I knew I needed help and couldn’t do it on my own so I admitted myself into rehab. I have to admit, I ended up going back a few different times because I would slip up and be right back where I started but I have to be honest with you, rehab taught me a lot about myself and I realized why I was doing what I was doing to myself. I also realized I was good at helping others and that started my journey to finding my purpose in life.
I picked up a camera and I can actually say photography saved my life. It gave me a purpose and a reason to do what I love and that is sitting down with the broken and forgotten humans that are so often passed by without a glance. The first time I took the first photo, I was hooked. I spent all my spare time practicing and learning about photography. I studied all the great photographers and knew I wanted to be one of them.
It’s funny with all the photos I have taken and I have taken thousands, you will never get to see my best photos because I have never taken them. More often than not when I sit down with someone and ask them, “how are you today”, they can look at me with such pain in their eyes that it takes my breath away but I understand it. I sit down and I listen. I have no desire to take those photos, because not all pain needs to be documented.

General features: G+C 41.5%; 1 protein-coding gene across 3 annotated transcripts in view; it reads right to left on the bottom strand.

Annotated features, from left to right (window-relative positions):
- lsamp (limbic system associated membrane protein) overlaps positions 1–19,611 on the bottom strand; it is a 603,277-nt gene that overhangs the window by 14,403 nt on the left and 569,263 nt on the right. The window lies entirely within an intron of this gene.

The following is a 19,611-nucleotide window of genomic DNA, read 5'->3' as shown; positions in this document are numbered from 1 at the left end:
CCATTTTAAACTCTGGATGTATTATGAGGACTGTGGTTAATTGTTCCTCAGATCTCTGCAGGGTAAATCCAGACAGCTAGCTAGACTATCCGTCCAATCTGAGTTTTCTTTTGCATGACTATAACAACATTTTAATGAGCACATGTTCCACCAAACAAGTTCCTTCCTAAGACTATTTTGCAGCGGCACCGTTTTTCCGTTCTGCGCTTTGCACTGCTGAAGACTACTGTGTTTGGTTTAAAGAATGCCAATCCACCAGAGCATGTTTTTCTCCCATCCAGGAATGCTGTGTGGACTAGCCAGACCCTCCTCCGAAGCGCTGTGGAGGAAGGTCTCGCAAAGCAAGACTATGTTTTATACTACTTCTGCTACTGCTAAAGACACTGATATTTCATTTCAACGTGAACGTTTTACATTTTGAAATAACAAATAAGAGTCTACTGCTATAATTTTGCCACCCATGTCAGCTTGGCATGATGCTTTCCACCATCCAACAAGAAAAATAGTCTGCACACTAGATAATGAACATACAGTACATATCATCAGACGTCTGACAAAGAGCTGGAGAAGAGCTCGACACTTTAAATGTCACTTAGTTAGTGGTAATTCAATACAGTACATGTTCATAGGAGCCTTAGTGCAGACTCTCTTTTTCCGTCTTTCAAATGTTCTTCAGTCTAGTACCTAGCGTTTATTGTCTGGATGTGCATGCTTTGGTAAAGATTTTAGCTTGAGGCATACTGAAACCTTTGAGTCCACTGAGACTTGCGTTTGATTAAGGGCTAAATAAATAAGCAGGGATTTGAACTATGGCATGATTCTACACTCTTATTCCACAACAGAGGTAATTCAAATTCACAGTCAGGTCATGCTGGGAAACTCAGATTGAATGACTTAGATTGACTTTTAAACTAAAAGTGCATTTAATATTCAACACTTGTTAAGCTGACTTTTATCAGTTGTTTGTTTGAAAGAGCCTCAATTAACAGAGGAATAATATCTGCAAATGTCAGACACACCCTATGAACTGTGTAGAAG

I feel more comfortable with the souls of the street than I do with any other type of people. They are my people and I feel at home with them. They trust me now and know I have their best interest at heart. Through my photography, I am raising awareness for the way they live and creating change in the hearts of the people who follow my work.
At times I receive messages from family members of someone I have posted and they are so thankful their father is alive because they haven’t seen them in 5 years or someone I have posted has passed away and they message me asking if they could use my photo for the funeral.
I am not driven by wealth or material possessions. I’ve been there, done that and it didn’t do anything for me, it actually complicated my life so much that I never want to go back to that lifestyle again. I am a simple man with simple needs and live an hour out of the city to get away from the hustle and bustle. For 10 years I didn’t have access to the Internet or even have a cell phone.
One day, a friend of mine told me I should check out Humans of New York and out of curiosity I did. I realized, that is exactly what I have been doing all along and could share my photos with other people in the same way so I created Humans of Edmonton Experience and the rest as they say, is history.
With all of this being said, I’ve spent a lifetime trying to find myself, to find my purpose in life. I have to admit, I used to look back on my life and wonder what if things were different, I could’ve been this or I should have been that but then I shake my head and realize, this is exactly who I am supposed to be.
Thank you for joining me on this incredible ride.